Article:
'You are slaves, die like slaves': Darfur refugees tell of Janjaweed killing spree
There is little left in Silaya except burnt-out huts and a row of graves in the fields beyond, the only reminders of one of the worst atrocities of the savage conflict in Darfur.
On 30 July, three weeks after the United Nations Secretary-General, Kofi Annan, announced that he had reached agreement with the Sudanese President, Omar al-Bashir, on ending the violence, the village came under sustained and murderous attack from government troops and their Janjaweed allies. Under a UN resolution, Sudan has until the end of the month to meet a set of conditions aimed at alleviating what the UN calls "the worst humanitarian disaster in the world".
This week, the Foreign Secretary, Jack Straw, the latest international dignitary to visit the country, will tell President Bashir that his failure to disarm the Janjaweed remains the most serious unfulfilled obligation of the UN terms. However, the British government is expected to agree with Mr Annan that Khartoum has made efforts to rein in the terror unleashed on African villages and established "safe" areas, even though another 35,000 refugees, fleeing fresh attacks, are threatening to cross into neighbouring Chad. About 200,000 Sudanese are already filling camps to capacity there.
The Sudanese government, some argue, should be given more time. But the people of Silaya, in south Darfur, have a far different experience of the government. More than 100 people were killed in one raid. Most of them were shot, but 32 were tied up and burned alive. Twenty-five young women and girls were taken away; the bodies of some were found later. Also discovered were the remains of many who had fled the onslaught but were pursued and slaughtered.
Survivors say that the raiders had specific, targeted victims whom they hunted down and set alight - teachers, clerics and those who had returned after further education in the cities. In some cases, other members of the family were shot while one person was dragged off for burning.
Picking off the educated few in the rural areas is not a new practice. Influential figures in the Islamist administration and the military blame them for organising opposition to the government, and those taught in the past by foreigners are suspected of imbibing non-Muslim beliefs. Priests in African villages are particularly blamed for not using their influence to condemn the rebels.
Many of those who did manage to escape from Silaya had ended up in Muhajariya, an enclave south-east of Nyala, the capital of south Darfur, which is controlled by two rebel groups, the Sudan Liberation Army and the Justice and Equality Movement.
They are among 50,000 refugees driven into the area after government troops and their Arab militia allies burned an arc of villages around Muhajariya. The rebels, who have sparse resources and little aid coming in from the international agencies, now have to look after these dispossessed as well as their own fighters.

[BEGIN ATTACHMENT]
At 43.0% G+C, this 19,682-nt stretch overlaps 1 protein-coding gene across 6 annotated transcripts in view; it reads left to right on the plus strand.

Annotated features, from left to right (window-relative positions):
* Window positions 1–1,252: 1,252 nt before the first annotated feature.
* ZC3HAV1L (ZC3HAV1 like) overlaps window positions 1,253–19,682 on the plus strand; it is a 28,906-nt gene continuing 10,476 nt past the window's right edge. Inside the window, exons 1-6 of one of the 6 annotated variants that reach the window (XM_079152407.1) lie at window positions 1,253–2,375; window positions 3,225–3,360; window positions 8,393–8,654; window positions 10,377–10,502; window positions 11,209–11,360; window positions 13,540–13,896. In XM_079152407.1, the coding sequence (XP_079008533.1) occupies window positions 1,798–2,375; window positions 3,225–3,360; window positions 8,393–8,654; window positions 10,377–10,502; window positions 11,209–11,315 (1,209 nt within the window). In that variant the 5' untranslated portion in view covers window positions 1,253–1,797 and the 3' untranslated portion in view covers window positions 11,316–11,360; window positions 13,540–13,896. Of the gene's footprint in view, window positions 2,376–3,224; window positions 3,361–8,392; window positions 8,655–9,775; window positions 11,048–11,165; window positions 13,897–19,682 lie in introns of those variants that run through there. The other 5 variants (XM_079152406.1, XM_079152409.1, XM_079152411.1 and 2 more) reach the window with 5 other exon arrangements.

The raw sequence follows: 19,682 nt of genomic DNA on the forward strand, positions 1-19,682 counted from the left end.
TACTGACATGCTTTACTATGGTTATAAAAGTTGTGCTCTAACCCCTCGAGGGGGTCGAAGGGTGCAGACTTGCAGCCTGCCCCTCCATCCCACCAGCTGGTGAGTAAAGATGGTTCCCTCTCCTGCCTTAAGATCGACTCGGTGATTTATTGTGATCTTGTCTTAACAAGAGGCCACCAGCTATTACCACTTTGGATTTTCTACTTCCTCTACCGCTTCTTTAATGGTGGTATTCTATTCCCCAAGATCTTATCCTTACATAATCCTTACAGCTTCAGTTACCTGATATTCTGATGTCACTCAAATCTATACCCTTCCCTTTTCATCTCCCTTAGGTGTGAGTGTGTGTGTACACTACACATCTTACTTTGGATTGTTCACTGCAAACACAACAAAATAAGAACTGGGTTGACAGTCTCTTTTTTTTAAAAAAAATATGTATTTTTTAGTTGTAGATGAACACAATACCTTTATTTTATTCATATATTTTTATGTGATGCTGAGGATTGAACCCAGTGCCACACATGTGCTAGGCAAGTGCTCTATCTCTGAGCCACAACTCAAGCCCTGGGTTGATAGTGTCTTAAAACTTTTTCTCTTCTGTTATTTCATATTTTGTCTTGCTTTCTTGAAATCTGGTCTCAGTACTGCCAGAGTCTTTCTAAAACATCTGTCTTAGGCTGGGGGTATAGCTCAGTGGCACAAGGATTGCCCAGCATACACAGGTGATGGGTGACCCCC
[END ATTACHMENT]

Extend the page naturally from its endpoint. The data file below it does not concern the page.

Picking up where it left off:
Commander Abdul Majid of the SLA said: "The attacks on the civilians are part of a military campaign. This war is not just against the SLA or JEM but against the people of Darfur. They are following a scorched-earth policy. They are burning the villages and driving the people into our area because, that way, they can finish off both the fighters and the civilians."
Babikir Ali, from Silaya, described how the village was attacked. "It was in the morning," he said. "We first had two helicopters which were flying very low. They fired from the air and hit some of the huts. Then we had troops in Land Cruisers, and the Janjaweed on horses and camels. They shot a lot of people before catching some others, putting them together and setting them on fire. It was a terrible, terrible thing."
"One of them was my brother," said Bahir Hashim al-Bakr. "He was a schoolteacher. When they arrested him, he was in the classroom. There were about 12 children hiding under tables and crying. They were all shot. They were looking for the educated people, the leaders we had. They're the ones who were being burned. I've heard about this happening at many places, but it is the first time I saw such a thing with my own eyes."
Yahir Ali, 33, recalled: "They were carrying matches and they set fire to people. Some others they threw back into the burning huts. They were shooting at everything and shouting 'Zurghas' [a pejorative term for blacks] and they were laughing, 'You are slaves, die like slaves'. My aunt was killed. She was an old woman and she had fallen. This man stood over her and just shot her."
The refugees at Muhajariya were not aware of the minutiae of the UN resolution or the machinations of the big powers. Asked whether they felt the government had made the situation safe for them, Babikir Ali smiled bitterly. "We are a problem. If we go back to our village, the Janjaweed will come again and kill off the rest of us. Then there is no longer a problem. Maybe that is what the outside world wants."